Read the whole thing.
Fred Bauer: Senator Cotton Lays Out a Vision of ‘Jacksonian Internationalism’
As the world continues to change and authoritarianism is on the move, it is worth considering what America’s role in preserving and expanding freedom should be. At National Review, Fred Bauer takes a look at Senator Tom Cotton’s recent speech at the Ronald Reagan Presidential Library where Cotton reached back almost 200 years to a less-than-revered president Andrew Jackson for at least part of the answer.
Though now out of fashion among many on the left, Andrew Jackson was for many years an emblem of the Democratic Party. He stood for folk populism at home and, as foreign-policy theorist Walter Russell Mead has famously argued, pugnacity abroad. Though skeptical of idealist foreign policy, Jacksonians were quite willing to use force to protect the national interest or national honor.
Cotton’s speech touched on many populist themes. He assailed the “administrative state” and large technology companies. He lamented various forms of left-leaning identity politics in public schools and demanded new efforts to crack down on crime. To combat illegal immigration, Cotton called for more enforcement at the border and mandatory E-Verify to check the legal status of workers; he argued for restricting family-based migration to spouses and minor children and for replacing the current chain-migration system with a skills-based one. He blasted the decision to allow the People’s Republic of China into the World Trade Organization as “one of the worst mistakes of this generation,” causing deindustrialization at home and threatening the international position of the United States.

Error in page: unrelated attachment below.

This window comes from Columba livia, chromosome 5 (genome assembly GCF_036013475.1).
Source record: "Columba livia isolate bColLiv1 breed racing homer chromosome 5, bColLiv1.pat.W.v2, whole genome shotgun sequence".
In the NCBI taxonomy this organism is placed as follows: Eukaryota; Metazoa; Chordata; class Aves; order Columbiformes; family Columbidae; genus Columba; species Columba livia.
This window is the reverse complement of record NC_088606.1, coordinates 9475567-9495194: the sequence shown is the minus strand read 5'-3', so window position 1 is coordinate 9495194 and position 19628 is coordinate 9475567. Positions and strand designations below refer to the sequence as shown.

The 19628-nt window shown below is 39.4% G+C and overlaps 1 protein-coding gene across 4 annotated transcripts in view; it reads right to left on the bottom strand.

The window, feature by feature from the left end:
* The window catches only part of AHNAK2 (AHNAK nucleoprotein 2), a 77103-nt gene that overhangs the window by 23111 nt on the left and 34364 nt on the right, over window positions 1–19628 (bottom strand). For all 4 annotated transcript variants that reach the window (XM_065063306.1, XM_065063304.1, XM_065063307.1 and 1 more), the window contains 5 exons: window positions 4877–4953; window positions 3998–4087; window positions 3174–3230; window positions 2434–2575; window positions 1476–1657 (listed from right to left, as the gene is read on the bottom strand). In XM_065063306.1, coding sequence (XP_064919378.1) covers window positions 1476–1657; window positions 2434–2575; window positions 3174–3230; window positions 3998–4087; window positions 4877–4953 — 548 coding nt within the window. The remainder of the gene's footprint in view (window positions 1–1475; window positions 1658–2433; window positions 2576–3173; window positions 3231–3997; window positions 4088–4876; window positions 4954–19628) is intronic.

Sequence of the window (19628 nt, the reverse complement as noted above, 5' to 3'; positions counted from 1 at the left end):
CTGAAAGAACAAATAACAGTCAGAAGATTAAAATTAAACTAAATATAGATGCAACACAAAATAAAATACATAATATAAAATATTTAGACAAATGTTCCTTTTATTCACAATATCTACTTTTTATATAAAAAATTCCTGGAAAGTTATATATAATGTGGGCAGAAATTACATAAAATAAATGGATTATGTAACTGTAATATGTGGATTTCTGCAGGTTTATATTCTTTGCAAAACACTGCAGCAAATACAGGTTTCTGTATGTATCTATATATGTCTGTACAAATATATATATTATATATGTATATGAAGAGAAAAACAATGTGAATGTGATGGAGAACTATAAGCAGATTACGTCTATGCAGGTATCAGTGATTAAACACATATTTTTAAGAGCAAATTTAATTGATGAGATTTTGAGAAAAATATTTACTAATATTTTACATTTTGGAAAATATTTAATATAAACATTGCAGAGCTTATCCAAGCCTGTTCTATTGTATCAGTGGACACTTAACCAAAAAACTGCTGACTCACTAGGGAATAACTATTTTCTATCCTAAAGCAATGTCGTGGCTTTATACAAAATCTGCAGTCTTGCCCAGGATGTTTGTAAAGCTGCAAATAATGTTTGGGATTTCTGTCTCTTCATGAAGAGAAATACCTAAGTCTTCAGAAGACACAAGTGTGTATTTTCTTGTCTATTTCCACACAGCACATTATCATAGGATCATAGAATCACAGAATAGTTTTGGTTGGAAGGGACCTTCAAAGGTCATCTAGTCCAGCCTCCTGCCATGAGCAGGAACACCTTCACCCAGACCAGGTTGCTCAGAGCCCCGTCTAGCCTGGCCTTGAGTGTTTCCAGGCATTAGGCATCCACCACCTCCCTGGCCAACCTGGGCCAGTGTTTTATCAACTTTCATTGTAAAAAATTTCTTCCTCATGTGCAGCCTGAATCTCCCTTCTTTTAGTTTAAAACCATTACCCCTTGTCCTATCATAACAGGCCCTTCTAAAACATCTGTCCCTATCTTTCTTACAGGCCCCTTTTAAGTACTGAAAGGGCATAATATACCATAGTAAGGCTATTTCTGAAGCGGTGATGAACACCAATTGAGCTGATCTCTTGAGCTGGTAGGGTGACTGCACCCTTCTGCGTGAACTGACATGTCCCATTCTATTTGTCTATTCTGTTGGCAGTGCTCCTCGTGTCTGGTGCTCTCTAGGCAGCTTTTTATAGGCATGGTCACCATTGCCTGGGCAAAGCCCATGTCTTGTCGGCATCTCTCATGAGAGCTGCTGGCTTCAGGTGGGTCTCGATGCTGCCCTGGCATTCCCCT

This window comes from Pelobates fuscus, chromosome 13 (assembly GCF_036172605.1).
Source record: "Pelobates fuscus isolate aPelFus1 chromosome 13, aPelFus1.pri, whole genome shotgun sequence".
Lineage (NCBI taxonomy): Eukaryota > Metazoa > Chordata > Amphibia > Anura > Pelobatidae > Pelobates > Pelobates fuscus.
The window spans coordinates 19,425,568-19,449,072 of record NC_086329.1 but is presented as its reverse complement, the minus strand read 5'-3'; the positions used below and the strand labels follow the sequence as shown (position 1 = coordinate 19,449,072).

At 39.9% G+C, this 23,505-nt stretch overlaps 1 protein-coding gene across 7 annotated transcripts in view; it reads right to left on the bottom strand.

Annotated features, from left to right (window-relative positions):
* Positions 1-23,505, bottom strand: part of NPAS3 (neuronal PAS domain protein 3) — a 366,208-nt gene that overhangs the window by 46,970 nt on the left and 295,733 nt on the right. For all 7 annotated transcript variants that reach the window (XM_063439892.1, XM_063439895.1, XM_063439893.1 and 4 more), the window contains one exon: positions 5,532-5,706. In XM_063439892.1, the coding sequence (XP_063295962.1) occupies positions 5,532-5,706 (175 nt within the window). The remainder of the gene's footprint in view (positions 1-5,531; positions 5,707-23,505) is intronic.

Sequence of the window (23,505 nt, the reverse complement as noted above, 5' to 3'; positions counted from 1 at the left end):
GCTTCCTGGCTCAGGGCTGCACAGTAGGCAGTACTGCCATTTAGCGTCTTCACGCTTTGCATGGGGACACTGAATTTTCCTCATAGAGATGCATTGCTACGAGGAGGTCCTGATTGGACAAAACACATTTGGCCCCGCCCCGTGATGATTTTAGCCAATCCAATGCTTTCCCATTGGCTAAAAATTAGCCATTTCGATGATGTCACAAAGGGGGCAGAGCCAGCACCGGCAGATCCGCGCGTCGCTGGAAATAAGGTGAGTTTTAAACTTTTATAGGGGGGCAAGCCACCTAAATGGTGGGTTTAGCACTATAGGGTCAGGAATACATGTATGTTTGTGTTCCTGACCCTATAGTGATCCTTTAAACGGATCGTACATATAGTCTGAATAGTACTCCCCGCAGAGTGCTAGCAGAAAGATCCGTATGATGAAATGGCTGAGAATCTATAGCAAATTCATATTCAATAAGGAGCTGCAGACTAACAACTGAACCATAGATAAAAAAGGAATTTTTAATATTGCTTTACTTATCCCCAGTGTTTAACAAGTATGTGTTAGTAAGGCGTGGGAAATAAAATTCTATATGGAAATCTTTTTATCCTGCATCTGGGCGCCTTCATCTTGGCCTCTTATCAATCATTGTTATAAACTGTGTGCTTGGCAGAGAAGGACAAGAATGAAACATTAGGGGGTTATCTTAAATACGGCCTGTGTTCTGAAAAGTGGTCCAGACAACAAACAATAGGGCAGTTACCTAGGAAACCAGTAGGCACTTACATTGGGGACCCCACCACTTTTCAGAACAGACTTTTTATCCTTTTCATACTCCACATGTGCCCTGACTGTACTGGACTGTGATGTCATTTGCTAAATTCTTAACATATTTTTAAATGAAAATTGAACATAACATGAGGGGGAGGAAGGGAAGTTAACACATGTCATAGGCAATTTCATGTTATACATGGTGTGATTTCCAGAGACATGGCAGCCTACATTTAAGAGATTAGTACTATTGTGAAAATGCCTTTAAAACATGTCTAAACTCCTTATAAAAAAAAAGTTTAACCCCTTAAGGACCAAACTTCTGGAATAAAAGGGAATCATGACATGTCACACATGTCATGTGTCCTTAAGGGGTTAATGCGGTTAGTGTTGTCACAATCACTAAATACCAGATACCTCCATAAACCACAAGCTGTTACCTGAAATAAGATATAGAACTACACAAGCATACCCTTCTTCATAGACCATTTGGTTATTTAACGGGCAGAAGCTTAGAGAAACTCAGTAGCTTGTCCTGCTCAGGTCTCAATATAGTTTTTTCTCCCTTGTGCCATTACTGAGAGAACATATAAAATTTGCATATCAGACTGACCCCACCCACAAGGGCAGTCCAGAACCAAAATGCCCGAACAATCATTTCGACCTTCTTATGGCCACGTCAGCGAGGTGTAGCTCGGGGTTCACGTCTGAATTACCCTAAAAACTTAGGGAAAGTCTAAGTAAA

Cotton situated these populist policies within a broader context of global politics. While he criticized “globalism,” his speech supported continued global engagement. In addition to slamming the Biden administration’s withdrawal from Afghanistan as reckless, he called for continued support for the Ukrainian resistance against Vladimir Putin’s invasion: “We will never accept a new Iron Curtain in Eastern Europe.”
Read it all here.
Robert Maranto & Craig Frisby: Marcus Foster: A Black Hero You’ve Never Heard Of
Each year, Black History Month tends to focus on a limited group of black Americans, usually the ones with whom many of us are already familiar. Writing at Real Clear Public Affairs, Robert Maranto & Craig Frisby introduce readers to Marcus Foster, a brilliant educator murdered by Marxist terrorists in 1973 for his unorthodox views and methods. Maranto and Frisby suggest Foster’s heterodox positions may also have something to do with why few Americans today have learned anything about him.